Endangering the welfare of a child under 18 Pa.C.S.A. § 4304(a)(1); Failure to Use Appropriate Restraint System in Car for Hire
Commonwealth v. Howard, 2019 WL 6138949 (Pa. Super. 2019)(unreported), allocatur granted May 11, 2020, appeal docket 8 WAP 2020.
The Pennsylvania Supreme Court granted allocatur in this case to determine whether there was sufficient evidence to convict a mother for knowingly endangering the welfare of her daughter (endangering the welfare of children or EWOC) under the Crimes Code, 18 Pa.C.S.A. § 4304(a)(1), which provides that “[a] parent, guardian, or other person supervising the welfare of a child under 18 years of age … commits [the offense of EWOC] if [s]he knowingly endangers the welfare of the child by violating a duty of care, protection, or support.”
Waylynn Marie Howard (Howard) hired a “car for hire” to drive her and her three-year-old daughter, which ended in a three-vehicle accident. The vehicle did not have a car seat for Howard’s daughter, who was sitting in the backseat alone without a seatbelt. Howard was convicted of EWOC under 18 Pa.C.S.A. § 4304(a)(1) for failure to use an appropriate restraint system for the child.. Howard appealed to the Superior Court arguing that the Commonwealth failed to establish, beyond a reasonable doubt, that Howard knowingly endangered the welfare of her daughter.
The Superior Court affirmed Howard’s EWOC conviction, reasoning that the evidence was sufficient and supported the conclusion that Howard was aware that her failure to properly restrain her daughter could result in harm in the event of an accident because the Commonwealth’s evidence provided that Howard placed her daughter in the backseat without an “appropriate child passenger restraint system,” did not fasten her daughter’s seatbelt, and told the responding police to the accident that she feared her daughter would fly to the front of the vehicle and hit the windshield. Slip op. at 4. Further, the court reasoned that Howard was aware that the circumstances “could threaten the child’s physical or psychological welfare,” which is the standard of proof necessary for the threat of physical harm in an EWOC conviction. Slip op. at 5.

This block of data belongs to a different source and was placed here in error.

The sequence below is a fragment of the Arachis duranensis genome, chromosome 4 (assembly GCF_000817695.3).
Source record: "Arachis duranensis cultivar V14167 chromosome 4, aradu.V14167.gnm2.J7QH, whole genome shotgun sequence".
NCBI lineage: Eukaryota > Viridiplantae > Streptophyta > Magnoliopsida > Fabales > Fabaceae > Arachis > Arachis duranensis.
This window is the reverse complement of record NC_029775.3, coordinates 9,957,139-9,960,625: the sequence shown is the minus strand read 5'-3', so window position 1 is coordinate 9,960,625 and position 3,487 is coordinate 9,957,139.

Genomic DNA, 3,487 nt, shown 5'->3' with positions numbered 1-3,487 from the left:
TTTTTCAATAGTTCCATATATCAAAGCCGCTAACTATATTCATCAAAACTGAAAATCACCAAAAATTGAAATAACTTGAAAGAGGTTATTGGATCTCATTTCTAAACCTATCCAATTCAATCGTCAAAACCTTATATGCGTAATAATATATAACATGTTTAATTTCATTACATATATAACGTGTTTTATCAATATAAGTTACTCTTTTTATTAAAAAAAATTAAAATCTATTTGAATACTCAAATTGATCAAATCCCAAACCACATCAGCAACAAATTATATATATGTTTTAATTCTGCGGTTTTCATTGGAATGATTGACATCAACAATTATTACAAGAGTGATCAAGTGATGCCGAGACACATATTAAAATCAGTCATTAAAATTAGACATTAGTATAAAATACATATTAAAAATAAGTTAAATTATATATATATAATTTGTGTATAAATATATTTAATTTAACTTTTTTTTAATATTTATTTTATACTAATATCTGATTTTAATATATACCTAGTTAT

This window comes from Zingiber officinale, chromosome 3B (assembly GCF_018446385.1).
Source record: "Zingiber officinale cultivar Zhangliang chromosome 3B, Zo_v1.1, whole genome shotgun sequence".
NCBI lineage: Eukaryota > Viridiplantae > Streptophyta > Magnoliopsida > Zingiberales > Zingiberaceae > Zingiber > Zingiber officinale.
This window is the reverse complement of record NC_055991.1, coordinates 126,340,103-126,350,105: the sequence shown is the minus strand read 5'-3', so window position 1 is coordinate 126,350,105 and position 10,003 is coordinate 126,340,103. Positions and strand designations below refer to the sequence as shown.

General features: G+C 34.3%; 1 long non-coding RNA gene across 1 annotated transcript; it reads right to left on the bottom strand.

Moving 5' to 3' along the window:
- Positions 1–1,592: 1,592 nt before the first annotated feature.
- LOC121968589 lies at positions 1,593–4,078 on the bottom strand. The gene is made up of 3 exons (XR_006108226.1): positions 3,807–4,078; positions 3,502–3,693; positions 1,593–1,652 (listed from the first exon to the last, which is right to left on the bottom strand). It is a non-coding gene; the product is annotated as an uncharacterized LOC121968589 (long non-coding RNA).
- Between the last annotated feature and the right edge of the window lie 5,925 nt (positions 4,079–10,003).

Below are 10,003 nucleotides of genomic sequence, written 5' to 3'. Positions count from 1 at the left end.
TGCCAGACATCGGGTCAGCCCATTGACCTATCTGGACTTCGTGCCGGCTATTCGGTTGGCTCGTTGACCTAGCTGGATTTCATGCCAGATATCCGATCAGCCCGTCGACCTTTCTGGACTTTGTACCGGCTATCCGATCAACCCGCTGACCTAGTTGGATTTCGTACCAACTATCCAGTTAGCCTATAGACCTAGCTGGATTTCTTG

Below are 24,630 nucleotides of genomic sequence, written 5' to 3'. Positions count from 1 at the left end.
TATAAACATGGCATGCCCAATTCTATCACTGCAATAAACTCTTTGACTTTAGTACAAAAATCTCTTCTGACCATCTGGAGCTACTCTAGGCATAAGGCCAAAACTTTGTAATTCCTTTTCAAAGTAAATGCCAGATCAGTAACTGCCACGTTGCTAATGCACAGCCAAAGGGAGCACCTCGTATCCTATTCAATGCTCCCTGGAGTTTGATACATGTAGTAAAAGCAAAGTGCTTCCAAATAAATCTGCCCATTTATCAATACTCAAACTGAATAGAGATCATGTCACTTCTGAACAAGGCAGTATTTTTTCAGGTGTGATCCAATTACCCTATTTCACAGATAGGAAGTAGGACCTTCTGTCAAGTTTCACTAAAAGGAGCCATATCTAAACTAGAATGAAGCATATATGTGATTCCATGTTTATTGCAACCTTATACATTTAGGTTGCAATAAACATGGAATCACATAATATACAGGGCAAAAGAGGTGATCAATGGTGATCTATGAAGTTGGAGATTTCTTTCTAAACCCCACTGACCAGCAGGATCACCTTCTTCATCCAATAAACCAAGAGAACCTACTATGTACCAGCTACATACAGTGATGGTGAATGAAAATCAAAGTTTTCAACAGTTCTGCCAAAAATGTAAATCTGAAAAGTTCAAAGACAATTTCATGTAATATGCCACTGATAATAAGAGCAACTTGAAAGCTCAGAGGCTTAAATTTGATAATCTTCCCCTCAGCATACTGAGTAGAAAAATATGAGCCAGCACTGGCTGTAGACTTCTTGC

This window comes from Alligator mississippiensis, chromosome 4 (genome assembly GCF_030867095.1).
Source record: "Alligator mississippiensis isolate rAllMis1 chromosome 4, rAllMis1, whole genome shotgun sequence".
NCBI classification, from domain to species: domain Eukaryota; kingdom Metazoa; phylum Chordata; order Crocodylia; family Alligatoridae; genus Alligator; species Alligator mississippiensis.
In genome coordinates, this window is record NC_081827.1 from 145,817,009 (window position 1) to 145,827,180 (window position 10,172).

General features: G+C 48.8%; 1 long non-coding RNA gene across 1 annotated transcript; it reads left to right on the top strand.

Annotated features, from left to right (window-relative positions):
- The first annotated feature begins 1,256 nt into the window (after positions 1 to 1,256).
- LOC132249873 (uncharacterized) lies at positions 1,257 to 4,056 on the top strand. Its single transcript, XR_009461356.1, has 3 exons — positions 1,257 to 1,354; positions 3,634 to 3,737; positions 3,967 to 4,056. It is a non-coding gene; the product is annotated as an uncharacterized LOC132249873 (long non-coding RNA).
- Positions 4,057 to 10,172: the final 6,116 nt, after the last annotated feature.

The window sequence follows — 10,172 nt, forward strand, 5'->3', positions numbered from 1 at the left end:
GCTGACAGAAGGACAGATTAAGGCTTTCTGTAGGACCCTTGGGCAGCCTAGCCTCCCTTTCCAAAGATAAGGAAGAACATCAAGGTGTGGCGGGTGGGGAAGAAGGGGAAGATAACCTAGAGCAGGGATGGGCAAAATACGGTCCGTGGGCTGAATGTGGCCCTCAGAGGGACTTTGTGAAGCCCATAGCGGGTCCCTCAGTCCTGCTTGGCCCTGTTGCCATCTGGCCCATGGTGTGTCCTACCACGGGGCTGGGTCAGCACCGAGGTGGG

Judge Nichols, in dissent, asserted that, in light of public policy, Howard’s conduct should have been governed by the Motor Vehicle Code (MVC) and not the Crimes Code because Howard was not the operator of the vehicle and the Crimes Code, therefore, did not apply to Howard’s situation. The Motor Vehicle Code, 75 Pa.C.S. § 4581, provides:
Any person who is operating a passenger car . . . and who transports a child under four years of age . . . shall fasten such child securely in a child passenger restraint system. . . .” “Anyone who fails to comply with the provisions of subsection (a)(1) . . . commits a summary offense and shall, upon conviction, be sentenced to pay a fine of $75.”
75 Pa.C.S. § 4581(a)(1)(i) – (b). In Judge Nichols’ opinion, the Commonwealth was “exceedingly harsh” and overreached Howard’s charge by applying the Crimes Code instead of the MVC, which would have resulted in lesser punishment, if any, when the popularity of ride sharing services is increasing and will likely result in more parents travelling with young children that will have to “decide whether to accept a ride from a driver whose vehicle does not does not contain an appropriate car seat.” Dissent Slip Op at 2-3.
The Supreme Court granted allocatur to examine:
Was the evidence insufficient to establish, beyond a reasonable doubt, that [Petitioner] knowingly endangered the welfare of her daughter when she put her in the backseat of a car-for-hire without a seatbelt or restraint system, and there was no indicia that the driver was driving unsafely?